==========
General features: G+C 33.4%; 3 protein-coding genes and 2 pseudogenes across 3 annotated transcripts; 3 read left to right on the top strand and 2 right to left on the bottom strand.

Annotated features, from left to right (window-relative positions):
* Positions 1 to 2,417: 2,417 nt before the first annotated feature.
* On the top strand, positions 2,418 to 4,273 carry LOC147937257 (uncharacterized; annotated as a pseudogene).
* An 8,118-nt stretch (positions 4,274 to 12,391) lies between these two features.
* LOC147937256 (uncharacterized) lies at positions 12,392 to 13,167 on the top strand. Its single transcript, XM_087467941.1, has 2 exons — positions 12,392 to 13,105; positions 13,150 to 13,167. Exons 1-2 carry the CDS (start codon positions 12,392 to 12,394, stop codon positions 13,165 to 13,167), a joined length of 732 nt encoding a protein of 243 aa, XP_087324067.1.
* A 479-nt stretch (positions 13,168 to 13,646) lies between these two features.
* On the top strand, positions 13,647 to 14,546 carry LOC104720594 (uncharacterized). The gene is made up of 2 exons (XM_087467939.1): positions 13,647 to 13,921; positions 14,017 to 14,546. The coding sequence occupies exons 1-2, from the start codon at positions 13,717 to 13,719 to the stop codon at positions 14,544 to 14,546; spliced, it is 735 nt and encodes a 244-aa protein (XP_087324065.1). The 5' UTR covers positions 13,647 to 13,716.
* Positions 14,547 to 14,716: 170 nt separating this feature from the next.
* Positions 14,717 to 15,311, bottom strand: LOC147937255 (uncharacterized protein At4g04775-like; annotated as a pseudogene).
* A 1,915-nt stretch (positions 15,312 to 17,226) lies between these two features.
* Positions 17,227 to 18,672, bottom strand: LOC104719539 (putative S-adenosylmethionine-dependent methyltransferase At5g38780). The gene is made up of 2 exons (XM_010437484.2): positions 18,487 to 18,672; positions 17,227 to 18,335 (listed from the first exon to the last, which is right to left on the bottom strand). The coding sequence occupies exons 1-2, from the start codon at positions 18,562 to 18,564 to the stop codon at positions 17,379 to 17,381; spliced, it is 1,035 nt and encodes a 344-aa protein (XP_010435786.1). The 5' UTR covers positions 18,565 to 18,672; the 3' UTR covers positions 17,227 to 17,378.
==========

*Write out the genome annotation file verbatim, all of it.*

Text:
General features: G+C 33.4%; 3 protein-coding genes and 2 pseudogenes across 3 annotated transcripts; 3 read left to right on the top strand and 2 right to left on the bottom strand.

Annotated features, from left to right (window-relative positions):
* Positions 1 to 2,417: 2,417 nt before the first annotated feature.
* On the top strand, positions 2,418 to 4,273 carry LOC147937257 (uncharacterized; annotated as a pseudogene).
* An 8,118-nt stretch (positions 4,274 to 12,391) lies between these two features.
* LOC147937256 (uncharacterized) lies at positions 12,392 to 13,167 on the top strand. Its single transcript, XM_087467941.1, has 2 exons — positions 12,392 to 13,105; positions 13,150 to 13,167. Exons 1-2 carry the CDS (start codon positions 12,392 to 12,394, stop codon positions 13,165 to 13,167), a joined length of 732 nt encoding a protein of 243 aa, XP_087324067.1.
* A 479-nt stretch (positions 13,168 to 13,646) lies between these two features.
* On the top strand, positions 13,647 to 14,546 carry LOC104720594 (uncharacterized). The gene is made up of 2 exons (XM_087467939.1): positions 13,647 to 13,921; positions 14,017 to 14,546. The coding sequence occupies exons 1-2, from the start codon at positions 13,717 to 13,719 to the stop codon at positions 14,544 to 14,546; spliced, it is 735 nt and encodes a 244-aa protein (XP_087324065.1). The 5' UTR covers positions 13,647 to 13,716.
* Positions 14,547 to 14,716: 170 nt separating this feature from the next.
* Positions 14,717 to 15,311, bottom strand: LOC147937255 (uncharacterized protein At4g04775-like; annotated as a pseudogene).
* A 1,915-nt stretch (positions 15,312 to 17,226) lies between these two features.
* Positions 17,227 to 18,672, bottom strand: LOC104719539 (putative S-adenosylmethionine-dependent methyltransferase At5g38780). The gene is made up of 2 exons (XM_010437484.2): positions 18,487 to 18,672; positions 17,227 to 18,335 (listed from the first exon to the last, which is right to left on the bottom strand). The coding sequence occupies exons 1-2, from the start codon at positions 18,562 to 18,564 to the stop codon at positions 17,379 to 17,381; spliced, it is 1,035 nt and encodes a 344-aa protein (XP_010435786.1). The 5' UTR covers positions 18,565 to 18,672; the 3' UTR covers positions 17,227 to 17,378.